Während in westlichen Ländern E‑Mail-Marketing der mit Abstand wichtigste Kanal im CRM ist, dominieren in China Chat-Apps wie WeChat. Connie Chan beschreibt auf Future.com, wie Brands in China eine echte Eins-zu-Eins-Kommunikation mit ihren Kund:innen aufbauen.
Connie beschreibt, wie Unternehmen in China Alternativen zum E‑Mail-Marketing aufgebaut haben und hierfür auf eine Eins-zu-Eins Kommunikation zwischen Händler und Kunde setzen:
Here’s one example of how private traffic might work: Let’s say you go to a store to buy a barbecue set. If the sales rep you talk to recommends a specific grill, they might say, “Hey, after you purchase this, why don’t you add me as a contact? You can message me if you have any questions about installation, or any aspect of using your grill. If I come across cool barbecue recipes or accessories for your new set, I’m going to send them your way.”
You agree, allowing the sales rep to start a one-on-one chat with you. What’s the impact? You’re more likely to buy the barbecue set because you have this sales rep’s personal support, and you’re less likely to return it because you now have a direct connection with them. This kind of private, two-way conversation also helps brands understand their customer better, which in turn helps breed deeper customer loyalty.
Warum “Private Traffic”?
The traffic is “private” because brands fully own the channels where they communicate with customers and can contact those customers anytime, as opposed to conversations transpiring on third-party sites (like Instagram and TikTok).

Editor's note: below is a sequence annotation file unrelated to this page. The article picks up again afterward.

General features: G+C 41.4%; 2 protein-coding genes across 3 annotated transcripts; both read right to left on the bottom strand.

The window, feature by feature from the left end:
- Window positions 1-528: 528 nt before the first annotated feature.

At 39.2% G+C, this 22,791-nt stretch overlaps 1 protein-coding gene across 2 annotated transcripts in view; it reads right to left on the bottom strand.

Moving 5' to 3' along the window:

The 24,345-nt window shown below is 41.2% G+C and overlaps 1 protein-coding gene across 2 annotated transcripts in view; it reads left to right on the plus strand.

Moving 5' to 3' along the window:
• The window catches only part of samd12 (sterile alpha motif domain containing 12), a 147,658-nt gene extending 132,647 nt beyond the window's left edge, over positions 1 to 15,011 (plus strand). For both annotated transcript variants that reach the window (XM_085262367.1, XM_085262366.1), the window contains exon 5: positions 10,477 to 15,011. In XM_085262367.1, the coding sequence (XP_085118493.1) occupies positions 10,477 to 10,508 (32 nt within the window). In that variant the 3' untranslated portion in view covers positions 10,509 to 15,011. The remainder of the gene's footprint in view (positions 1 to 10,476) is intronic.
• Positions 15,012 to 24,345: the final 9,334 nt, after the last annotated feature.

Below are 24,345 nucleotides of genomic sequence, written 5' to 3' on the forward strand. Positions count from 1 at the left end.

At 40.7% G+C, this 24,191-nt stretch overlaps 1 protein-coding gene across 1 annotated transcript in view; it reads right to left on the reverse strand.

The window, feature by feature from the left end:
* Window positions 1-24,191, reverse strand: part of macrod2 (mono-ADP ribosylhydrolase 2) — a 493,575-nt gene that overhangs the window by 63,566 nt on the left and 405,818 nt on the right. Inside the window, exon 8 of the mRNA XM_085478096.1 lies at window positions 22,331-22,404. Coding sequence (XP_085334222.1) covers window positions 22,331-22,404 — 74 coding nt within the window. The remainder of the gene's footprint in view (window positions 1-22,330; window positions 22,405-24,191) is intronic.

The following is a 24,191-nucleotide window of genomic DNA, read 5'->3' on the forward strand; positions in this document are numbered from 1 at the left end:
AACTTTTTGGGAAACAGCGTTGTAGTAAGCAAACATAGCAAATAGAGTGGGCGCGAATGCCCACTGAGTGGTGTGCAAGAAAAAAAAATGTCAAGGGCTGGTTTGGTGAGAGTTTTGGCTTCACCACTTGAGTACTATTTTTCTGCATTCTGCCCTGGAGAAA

Spannend (und durchaus als Inspiration geeignet) auch, wie chinesische Unternehmen Gruppenchats im CRM einsetzen, um die Interaktion der Kundinnen und Kunden untereinander zu ermöglichen:
Ctrip, the biggest travel company in China, started something new a couple of years ago. If you booked an international flight for a week-long vacation, you’d have the option of joining a group chat with other travelers who booked tickets to the same destination, around the same time. There would also be a sales rep in the chat to act as a travel concierge before and during the trip. They’d answer questions about anything from what to do about a lost passport to which type of outlet converter to bring.
But the best part is, once your vacation starts, you’re not only asking the customer sales rep questions — often, you’re talking to other group-chat members too. You might ask how long the line at an amusement park is, or see who has sightseeing recommendations, or even invite people to meet up for dinner. Essentially, the group of strangers becomes a community.
Mehr dazu auf future.com: Why China’s Version of Email Marketing Is So Effective